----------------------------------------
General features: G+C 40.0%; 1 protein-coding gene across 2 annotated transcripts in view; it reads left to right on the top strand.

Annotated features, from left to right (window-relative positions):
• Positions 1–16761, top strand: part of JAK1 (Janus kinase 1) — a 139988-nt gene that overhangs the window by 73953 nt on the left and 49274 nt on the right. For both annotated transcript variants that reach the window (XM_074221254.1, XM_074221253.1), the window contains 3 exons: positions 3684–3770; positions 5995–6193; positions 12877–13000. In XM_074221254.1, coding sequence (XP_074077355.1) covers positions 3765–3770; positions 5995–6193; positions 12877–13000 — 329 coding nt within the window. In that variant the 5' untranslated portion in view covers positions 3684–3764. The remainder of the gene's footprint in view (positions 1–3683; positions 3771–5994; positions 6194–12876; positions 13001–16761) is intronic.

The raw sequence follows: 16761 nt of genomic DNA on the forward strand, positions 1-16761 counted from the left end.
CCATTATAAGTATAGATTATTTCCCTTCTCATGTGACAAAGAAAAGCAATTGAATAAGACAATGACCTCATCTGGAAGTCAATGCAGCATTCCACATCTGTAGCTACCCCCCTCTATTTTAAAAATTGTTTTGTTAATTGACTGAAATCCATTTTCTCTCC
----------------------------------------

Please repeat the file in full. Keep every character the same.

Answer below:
General features: G+C 40.0%; 1 protein-coding gene across 2 annotated transcripts in view; it reads left to right on the top strand.

Annotated features, from left to right (window-relative positions):
• Positions 1–16761, top strand: part of JAK1 (Janus kinase 1) — a 139988-nt gene that overhangs the window by 73953 nt on the left and 49274 nt on the right. For both annotated transcript variants that reach the window (XM_074221254.1, XM_074221253.1), the window contains 3 exons: positions 3684–3770; positions 5995–6193; positions 12877–13000. In XM_074221254.1, coding sequence (XP_074077355.1) covers positions 3765–3770; positions 5995–6193; positions 12877–13000 — 329 coding nt within the window. In that variant the 5' untranslated portion in view covers positions 3684–3764. The remainder of the gene's footprint in view (positions 1–3683; positions 3771–5994; positions 6194–12876; positions 13001–16761) is intronic.

The raw sequence follows: 16761 nt of genomic DNA on the forward strand, positions 1-16761 counted from the left end.
CCATTATAAGTATAGATTATTTCCCTTCTCATGTGACAAAGAAAAGCAATTGAATAAGACAATGACCTCATCTGGAAGTCAATGCAGCATTCCACATCTGTAGCTACCCCCCTCTATTTTAAAAATTGTTTTGTTAATTGACTGAAATCCATTTTCTCTCC